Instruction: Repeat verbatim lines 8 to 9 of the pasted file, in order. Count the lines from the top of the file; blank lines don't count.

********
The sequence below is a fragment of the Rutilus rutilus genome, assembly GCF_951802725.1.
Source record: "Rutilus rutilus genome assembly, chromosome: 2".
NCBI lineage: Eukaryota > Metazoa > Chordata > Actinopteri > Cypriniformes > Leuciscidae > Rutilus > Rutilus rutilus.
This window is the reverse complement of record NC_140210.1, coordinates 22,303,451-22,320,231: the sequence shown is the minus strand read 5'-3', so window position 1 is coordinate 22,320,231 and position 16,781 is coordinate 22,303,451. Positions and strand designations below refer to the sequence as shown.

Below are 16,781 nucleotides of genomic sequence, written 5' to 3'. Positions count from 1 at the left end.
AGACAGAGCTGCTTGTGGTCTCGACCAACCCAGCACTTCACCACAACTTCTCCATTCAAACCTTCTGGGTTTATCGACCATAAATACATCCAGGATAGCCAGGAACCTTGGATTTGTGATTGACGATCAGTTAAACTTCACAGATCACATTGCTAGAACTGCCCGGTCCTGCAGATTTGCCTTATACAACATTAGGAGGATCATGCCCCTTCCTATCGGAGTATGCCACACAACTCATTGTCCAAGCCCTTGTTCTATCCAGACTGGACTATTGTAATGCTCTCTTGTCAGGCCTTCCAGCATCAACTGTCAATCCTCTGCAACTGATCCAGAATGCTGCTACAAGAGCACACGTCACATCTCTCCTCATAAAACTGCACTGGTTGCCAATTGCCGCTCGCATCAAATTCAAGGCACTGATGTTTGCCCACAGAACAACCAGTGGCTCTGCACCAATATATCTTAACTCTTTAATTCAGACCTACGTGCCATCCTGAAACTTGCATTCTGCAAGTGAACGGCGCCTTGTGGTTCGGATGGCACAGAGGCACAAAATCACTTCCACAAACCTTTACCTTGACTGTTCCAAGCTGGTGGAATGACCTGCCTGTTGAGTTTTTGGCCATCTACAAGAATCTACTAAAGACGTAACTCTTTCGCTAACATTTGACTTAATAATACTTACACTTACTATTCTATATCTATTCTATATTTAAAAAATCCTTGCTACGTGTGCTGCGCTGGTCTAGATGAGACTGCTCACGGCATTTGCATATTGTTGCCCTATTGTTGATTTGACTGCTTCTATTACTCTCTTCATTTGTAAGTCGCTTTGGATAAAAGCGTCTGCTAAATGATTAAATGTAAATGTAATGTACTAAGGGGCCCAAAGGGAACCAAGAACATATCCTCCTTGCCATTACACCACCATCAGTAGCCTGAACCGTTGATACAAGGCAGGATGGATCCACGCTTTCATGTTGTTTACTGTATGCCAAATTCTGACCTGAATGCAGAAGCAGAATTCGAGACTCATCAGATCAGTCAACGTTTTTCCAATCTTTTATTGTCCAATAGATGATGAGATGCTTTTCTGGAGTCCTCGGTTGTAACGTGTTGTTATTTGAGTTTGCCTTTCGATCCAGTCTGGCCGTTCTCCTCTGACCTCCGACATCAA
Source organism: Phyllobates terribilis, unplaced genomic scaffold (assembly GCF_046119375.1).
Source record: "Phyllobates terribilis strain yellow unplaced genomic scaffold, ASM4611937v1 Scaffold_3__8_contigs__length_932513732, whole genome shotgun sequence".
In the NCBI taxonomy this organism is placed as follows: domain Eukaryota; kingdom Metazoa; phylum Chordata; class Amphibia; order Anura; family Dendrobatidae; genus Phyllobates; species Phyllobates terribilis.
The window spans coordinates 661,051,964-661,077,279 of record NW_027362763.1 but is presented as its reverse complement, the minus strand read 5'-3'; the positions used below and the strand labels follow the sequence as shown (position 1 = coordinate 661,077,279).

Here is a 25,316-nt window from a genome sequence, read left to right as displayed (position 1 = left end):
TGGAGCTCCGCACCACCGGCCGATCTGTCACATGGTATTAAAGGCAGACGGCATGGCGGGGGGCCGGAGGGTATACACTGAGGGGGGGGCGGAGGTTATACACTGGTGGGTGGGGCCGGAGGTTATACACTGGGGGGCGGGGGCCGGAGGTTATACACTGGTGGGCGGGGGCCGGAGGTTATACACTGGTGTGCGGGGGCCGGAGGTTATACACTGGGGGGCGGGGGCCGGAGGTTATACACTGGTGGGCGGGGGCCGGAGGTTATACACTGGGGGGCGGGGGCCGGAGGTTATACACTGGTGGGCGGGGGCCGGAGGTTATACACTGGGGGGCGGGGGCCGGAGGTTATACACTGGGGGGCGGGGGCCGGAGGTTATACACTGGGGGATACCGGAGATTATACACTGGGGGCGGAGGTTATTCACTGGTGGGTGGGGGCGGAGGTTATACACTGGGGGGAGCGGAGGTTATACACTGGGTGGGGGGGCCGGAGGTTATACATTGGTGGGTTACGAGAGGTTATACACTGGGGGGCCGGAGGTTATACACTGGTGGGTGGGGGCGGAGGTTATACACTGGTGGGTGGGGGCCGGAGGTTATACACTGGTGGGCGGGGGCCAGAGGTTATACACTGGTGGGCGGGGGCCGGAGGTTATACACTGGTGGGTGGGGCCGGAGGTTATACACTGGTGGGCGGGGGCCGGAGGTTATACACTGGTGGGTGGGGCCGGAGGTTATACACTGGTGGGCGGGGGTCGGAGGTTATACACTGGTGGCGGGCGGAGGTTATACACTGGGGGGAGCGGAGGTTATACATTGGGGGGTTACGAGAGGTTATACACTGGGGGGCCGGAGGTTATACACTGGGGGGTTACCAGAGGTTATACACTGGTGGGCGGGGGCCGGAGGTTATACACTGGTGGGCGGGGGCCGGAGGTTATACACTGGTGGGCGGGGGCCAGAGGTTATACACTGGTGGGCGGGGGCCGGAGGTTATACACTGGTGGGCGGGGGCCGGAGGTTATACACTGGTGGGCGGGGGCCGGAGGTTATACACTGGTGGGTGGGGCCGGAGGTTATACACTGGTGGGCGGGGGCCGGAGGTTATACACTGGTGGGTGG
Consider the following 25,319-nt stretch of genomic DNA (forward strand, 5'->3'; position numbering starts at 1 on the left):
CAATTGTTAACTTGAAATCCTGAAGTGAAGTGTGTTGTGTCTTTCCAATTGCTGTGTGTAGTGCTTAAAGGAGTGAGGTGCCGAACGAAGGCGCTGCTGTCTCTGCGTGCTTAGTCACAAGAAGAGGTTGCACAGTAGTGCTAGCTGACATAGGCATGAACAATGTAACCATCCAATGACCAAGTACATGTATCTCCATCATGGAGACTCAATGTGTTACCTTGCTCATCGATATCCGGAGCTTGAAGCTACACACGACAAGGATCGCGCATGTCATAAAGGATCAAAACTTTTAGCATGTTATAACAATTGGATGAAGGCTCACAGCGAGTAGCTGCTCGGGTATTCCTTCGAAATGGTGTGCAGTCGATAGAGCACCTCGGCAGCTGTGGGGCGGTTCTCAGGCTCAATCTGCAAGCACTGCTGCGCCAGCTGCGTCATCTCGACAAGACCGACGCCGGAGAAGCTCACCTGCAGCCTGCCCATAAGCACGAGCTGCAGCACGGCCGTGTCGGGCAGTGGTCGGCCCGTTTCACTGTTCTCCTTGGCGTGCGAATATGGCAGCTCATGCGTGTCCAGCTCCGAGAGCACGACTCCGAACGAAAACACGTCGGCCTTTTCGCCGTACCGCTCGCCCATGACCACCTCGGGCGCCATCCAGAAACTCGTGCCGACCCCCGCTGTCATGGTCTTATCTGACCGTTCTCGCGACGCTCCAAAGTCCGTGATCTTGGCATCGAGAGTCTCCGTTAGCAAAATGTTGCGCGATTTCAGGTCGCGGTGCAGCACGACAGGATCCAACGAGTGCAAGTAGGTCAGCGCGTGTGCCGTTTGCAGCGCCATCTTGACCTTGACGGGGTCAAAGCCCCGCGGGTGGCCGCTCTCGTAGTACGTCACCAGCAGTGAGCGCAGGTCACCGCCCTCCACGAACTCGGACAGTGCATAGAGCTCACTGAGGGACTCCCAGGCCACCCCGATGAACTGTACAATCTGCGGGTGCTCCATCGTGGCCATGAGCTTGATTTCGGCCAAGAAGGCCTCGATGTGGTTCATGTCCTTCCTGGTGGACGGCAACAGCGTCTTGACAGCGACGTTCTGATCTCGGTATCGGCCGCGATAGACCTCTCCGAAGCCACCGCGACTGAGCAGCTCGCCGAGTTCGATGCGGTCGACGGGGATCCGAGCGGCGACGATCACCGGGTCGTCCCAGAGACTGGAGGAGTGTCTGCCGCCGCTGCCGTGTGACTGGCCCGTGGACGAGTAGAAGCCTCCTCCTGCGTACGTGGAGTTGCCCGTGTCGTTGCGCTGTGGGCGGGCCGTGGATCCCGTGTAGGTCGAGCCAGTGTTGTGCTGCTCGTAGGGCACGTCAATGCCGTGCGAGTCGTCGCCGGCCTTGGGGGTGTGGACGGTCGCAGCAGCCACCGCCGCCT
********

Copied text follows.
Source record: "Phyllobates terribilis strain yellow unplaced genomic scaffold, ASM4611937v1 Scaffold_3__8_contigs__length_932513732, whole genome shotgun sequence".
In the NCBI taxonomy this organism is placed as follows: domain Eukaryota; kingdom Metazoa; phylum Chordata; class Amphibia; order Anura; family Dendrobatidae; genus Phyllobates; species Phyllobates terribilis.